On the other hand, underinflation leads to a sluggish tire reaction, reduced fuel consumption, excessive heat build-up and tire overload. A tire with insufficient air pressure shows premature wear on both sides of the tread edges or “shoulders”.
If this is your first time learning about tire pressure sensors, finding the TPMS indicator on your dashboard is easy. It’s a horseshoe-shaped light with an exclamation point in the middle.
What Does A TPMS Warning Light Mean?
Do you know what to do when the TPMS low tire pressure icon illuminates? The first thing to do is to manually check your tire pressure with a pressure gauge and add air until the pressure reaches the vehicle manufacturer’s specification. (The correct pressure can be found on the driver’s door jamb or in the owner’s manual, not on the sidewall of the tire – this is the maximum tire pressure.)
Note that your TPMS is not a substitute for routine tire pressure maintenance. It’s a tool that can be used to get notified when the pressure is low. However, a tire can drop below the correct tire pressure long before the TPMS warning light comes on. The TPMS indicator lights up when the tire pressure becomes too low or too high.
- Tpms Light Illuminates While Driving: When the TPMS light comes on and stays on at least one of your tires is at a low pressure level. Check the pressure of all of the tires with a gauge and determine the cause of pressure loss and add air or service the tire(s) as appropriate.
- Tpms Light Goes On And Off: When tire pressure(s) are near the level that triggers an alert, fluctuating temperatures may be causing your TPMS light to turn on and off. This typically occurs when pressure decreases over night due to a drop in ambient temperature that causes the light to turn on; the light may turn off when pressure increases during the day due to rising ambient temperature and/or heat generated from the driving the vehicle. Use a gauge to check the pressure of all of the tires and add air to any tire that is low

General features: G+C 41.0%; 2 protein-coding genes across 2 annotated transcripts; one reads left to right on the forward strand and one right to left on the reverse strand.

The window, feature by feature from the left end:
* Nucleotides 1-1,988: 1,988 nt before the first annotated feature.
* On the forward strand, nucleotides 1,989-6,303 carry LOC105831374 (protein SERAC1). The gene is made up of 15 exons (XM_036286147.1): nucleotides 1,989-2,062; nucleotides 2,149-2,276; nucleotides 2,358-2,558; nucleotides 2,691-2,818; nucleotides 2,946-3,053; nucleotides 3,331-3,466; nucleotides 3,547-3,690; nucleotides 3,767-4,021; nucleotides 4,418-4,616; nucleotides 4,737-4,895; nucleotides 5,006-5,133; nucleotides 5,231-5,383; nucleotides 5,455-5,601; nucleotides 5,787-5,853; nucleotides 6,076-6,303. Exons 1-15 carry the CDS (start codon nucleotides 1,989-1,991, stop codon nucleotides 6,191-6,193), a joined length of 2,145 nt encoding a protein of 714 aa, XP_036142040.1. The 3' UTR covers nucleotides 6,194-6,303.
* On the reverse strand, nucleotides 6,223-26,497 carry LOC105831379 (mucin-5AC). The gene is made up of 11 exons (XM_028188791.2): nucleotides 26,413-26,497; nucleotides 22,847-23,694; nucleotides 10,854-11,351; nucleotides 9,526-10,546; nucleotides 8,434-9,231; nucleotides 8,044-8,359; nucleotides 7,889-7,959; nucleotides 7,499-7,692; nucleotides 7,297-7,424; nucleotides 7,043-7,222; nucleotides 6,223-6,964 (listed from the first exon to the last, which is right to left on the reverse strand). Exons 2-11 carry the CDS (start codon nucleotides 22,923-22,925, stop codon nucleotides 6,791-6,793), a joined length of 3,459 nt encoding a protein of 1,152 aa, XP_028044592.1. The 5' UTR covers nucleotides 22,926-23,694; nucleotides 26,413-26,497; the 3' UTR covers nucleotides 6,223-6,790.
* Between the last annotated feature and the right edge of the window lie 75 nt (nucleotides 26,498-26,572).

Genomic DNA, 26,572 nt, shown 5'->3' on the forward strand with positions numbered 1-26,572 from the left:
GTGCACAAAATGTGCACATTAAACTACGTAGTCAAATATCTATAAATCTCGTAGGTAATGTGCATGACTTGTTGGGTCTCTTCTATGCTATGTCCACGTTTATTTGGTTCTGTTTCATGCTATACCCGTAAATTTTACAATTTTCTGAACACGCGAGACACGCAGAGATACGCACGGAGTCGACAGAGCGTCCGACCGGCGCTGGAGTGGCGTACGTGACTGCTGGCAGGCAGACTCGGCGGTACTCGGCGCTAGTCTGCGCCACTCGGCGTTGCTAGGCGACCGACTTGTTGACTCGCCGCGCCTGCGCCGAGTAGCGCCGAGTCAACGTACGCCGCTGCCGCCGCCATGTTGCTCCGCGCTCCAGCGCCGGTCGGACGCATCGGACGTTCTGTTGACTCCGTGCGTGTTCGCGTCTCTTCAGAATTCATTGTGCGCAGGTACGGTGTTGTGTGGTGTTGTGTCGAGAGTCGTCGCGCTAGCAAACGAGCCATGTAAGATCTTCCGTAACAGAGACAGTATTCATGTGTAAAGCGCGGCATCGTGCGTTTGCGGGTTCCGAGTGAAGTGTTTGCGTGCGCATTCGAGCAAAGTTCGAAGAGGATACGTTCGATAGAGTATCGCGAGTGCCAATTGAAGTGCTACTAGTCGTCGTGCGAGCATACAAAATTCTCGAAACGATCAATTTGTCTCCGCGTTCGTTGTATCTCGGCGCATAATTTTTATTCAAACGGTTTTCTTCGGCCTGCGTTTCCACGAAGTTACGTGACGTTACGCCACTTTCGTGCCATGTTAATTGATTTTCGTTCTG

- Tpms Light Flashes And Then Stays On: If the light flashes for approximately 60 to 90 seconds every time you start your car and then remains illuminated, this means the TPMS isn’t functioning properly and you should take it to an automotive service center for an inspection. Until repaired, the TPMS is out of order and is not able to warn you of low tire pressure. Check the air pressure of all of the tires with a gauge and add air to the tires that need it.
Does A Tpms Replace Regular Tire Pressure Checks?
No! Understanding what a TPMS warning light means and what to do when it comes on is an important part of the driver’s responsibility. However, it should not be a substitute for regular tire pressure checks. Why? Depending on the situation, the TPMS may have limitations such as:
- The TPMS warning light can be set to illuminate below the tire pressure required to carry the load in the vehicle.
- The sensors may not accurately transmit the tire pressure data to the on-board computer.
- The system may not be able to accurately determine if a tire is too low if other tires are depressurizing at the same speed.
Therefore, you should also use TPMS to check the tire pressure once a month and before a long journey or when carrying an additional load.